Will Fisher to his mother
Elk River, Tennessee, Camp of the 123rd
April 9, 1864

Dear Mother,

I was very much gratified night before last, to receive another good letter from you, date of March 23rd. (Excuse these mistakes for I don’t know what I wanted to write.) I don’t know what makes the letters so long coming through. They sometimes get along in six days but this one of yours and some of mine seem to be double that time coming.
You cannot realize the regret that I feel in writing you the changes that have been made in our dept. You probably heard by the papers that the 11th and 12th Corps have been consolidated into the 20th Corps. That is to be the name of the new Corps and to be under command of Gen. Joe Hooker. If that don’t have a slight smell of saltpeter or gunpowder, I don’t know what does.
Gen. Howard of the 11th Corps has been assigned to the command of the 4th Corps formerly commanded by Gen. Gordon Granger. But Gen. Slocum the very idol of the old 12th Corps is ordered to report to Gen. Sherman for duty.
I never saw the like, the affect that the news has on this regt., it casts melancholy over every one in the corps. Gen. Hooker has been a very successful general, but he is a strong fighter and for my part I am willing to follow him on to speedy victory. I am not afraid, as some are, that he drinks so as to unfit him for service, for I have never seen him drink and don’t think he does, to excess, at least.
President Lincoln told Hooker when he started for the West, to beware of Bourbon County, Kentucky, which makes quite a joke on him, but I don’t think he is guilty. I think his appearance gave rise to the story in the first place. He has a very red face and looks more like Andrew Wood than anyone I think of. Therefore, except Gen. Slocum, I would rather be under Hooker than any other general.
I think it quite probable that we will leave here for the front within a month. Can’t tell whether we will go to the front here or go back to the Army of the Potomac but would prefer the latter because it is so much more convenient to a great many comforts than in this dept.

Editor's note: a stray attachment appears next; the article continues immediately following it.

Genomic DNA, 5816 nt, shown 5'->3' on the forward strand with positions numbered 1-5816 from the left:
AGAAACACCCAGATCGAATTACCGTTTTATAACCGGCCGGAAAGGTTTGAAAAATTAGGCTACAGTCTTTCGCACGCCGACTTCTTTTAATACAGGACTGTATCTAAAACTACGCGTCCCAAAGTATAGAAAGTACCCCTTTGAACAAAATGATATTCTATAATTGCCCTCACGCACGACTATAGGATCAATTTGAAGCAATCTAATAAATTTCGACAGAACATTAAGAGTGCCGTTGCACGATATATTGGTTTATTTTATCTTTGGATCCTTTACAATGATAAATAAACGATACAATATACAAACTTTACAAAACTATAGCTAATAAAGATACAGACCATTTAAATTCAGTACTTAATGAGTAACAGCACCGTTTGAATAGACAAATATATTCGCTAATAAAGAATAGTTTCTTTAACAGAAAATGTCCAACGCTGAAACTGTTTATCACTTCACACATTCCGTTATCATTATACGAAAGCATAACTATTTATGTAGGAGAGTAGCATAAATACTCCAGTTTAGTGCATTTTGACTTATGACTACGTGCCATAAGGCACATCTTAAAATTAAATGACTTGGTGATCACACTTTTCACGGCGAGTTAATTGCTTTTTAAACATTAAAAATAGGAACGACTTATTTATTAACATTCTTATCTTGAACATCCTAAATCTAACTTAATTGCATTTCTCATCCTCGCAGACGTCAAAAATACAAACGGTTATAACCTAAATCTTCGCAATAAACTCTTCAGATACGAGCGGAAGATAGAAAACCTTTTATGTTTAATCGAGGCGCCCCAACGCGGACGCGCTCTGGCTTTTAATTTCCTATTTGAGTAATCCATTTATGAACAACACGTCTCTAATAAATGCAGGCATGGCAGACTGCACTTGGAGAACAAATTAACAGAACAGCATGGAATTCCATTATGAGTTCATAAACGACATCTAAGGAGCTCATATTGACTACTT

I have come to the conclusion that the armies are going to see hard service this summer, but will also see the end of this unholy revolt of barbarism against liberty and Christianity.
My firmest hope is in the reelection of Mr. Lincoln or some equally as good man. If he be elected, the Rebels know his policy too well to hope for anything else but a continued prosecution of the war, even to extermination itself, until they come to their reason again. On the other hand, if a man be elected who has his black heart as full of treason as any Copperhead that I ever knew, why then all of this four years fighting will be lost and this as miserable a nation as figured on the face of the earth. But I suppose you are as well aware of all of this as I, so I will write something else, but cannot help spouting sometimes about it, for it is of as much importance as any coming military campaign and although I am just a boy that can’t vote, next fall I shall use my influence for old Abe if he is nominated. This regt. will poll at present standing nearly six hundred votes and at least five hundred and seventy five would go strong for Lincoln.